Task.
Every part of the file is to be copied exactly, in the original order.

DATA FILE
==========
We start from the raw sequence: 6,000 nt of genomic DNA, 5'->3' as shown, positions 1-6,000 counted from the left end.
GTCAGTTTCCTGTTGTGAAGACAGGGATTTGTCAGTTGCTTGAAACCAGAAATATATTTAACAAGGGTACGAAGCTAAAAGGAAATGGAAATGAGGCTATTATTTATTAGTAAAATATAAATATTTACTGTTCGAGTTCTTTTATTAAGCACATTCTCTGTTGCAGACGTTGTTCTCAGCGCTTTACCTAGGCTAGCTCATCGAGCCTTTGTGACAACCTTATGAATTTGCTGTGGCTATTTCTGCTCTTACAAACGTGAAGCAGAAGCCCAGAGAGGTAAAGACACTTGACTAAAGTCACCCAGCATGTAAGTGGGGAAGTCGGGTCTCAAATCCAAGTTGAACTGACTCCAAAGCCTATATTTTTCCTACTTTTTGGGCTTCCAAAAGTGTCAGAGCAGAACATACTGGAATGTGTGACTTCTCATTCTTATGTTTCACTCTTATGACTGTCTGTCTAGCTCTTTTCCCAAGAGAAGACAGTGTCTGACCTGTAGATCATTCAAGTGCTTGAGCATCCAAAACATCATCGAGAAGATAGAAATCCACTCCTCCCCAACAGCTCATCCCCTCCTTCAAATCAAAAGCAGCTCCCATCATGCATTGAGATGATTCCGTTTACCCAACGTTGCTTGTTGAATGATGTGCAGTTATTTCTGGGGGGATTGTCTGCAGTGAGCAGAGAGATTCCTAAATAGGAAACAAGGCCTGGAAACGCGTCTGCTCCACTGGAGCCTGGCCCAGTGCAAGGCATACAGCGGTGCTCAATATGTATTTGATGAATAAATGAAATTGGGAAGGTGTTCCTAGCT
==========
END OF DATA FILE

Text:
We start from the raw sequence: 6,000 nt of genomic DNA, 5'->3' as shown, positions 1-6,000 counted from the left end.
GTCAGTTTCCTGTTGTGAAGACAGGGATTTGTCAGTTGCTTGAAACCAGAAATATATTTAACAAGGGTACGAAGCTAAAAGGAAATGGAAATGAGGCTATTATTTATTAGTAAAATATAAATATTTACTGTTCGAGTTCTTTTATTAAGCACATTCTCTGTTGCAGACGTTGTTCTCAGCGCTTTACCTAGGCTAGCTCATCGAGCCTTTGTGACAACCTTATGAATTTGCTGTGGCTATTTCTGCTCTTACAAACGTGAAGCAGAAGCCCAGAGAGGTAAAGACACTTGACTAAAGTCACCCAGCATGTAAGTGGGGAAGTCGGGTCTCAAATCCAAGTTGAACTGACTCCAAAGCCTATATTTTTCCTACTTTTTGGGCTTCCAAAAGTGTCAGAGCAGAACATACTGGAATGTGTGACTTCTCATTCTTATGTTTCACTCTTATGACTGTCTGTCTAGCTCTTTTCCCAAGAGAAGACAGTGTCTGACCTGTAGATCATTCAAGTGCTTGAGCATCCAAAACATCATCGAGAAGATAGAAATCCACTCCTCCCCAACAGCTCATCCCCTCCTTCAAATCAAAAGCAGCTCCCATCATGCATTGAGATGATTCCGTTTACCCAACGTTGCTTGTTGAATGATGTGCAGTTATTTCTGGGGGGATTGTCTGCAGTGAGCAGAGAGATTCCTAAATAGGAAACAAGGCCTGGAAACGCGTCTGCTCCACTGGAGCCTGGCCCAGTGCAAGGCATACAGCGGTGCTCAATATGTATTTGATGAATAAATGAAATTGGGAAGGTGTTCCTAGCT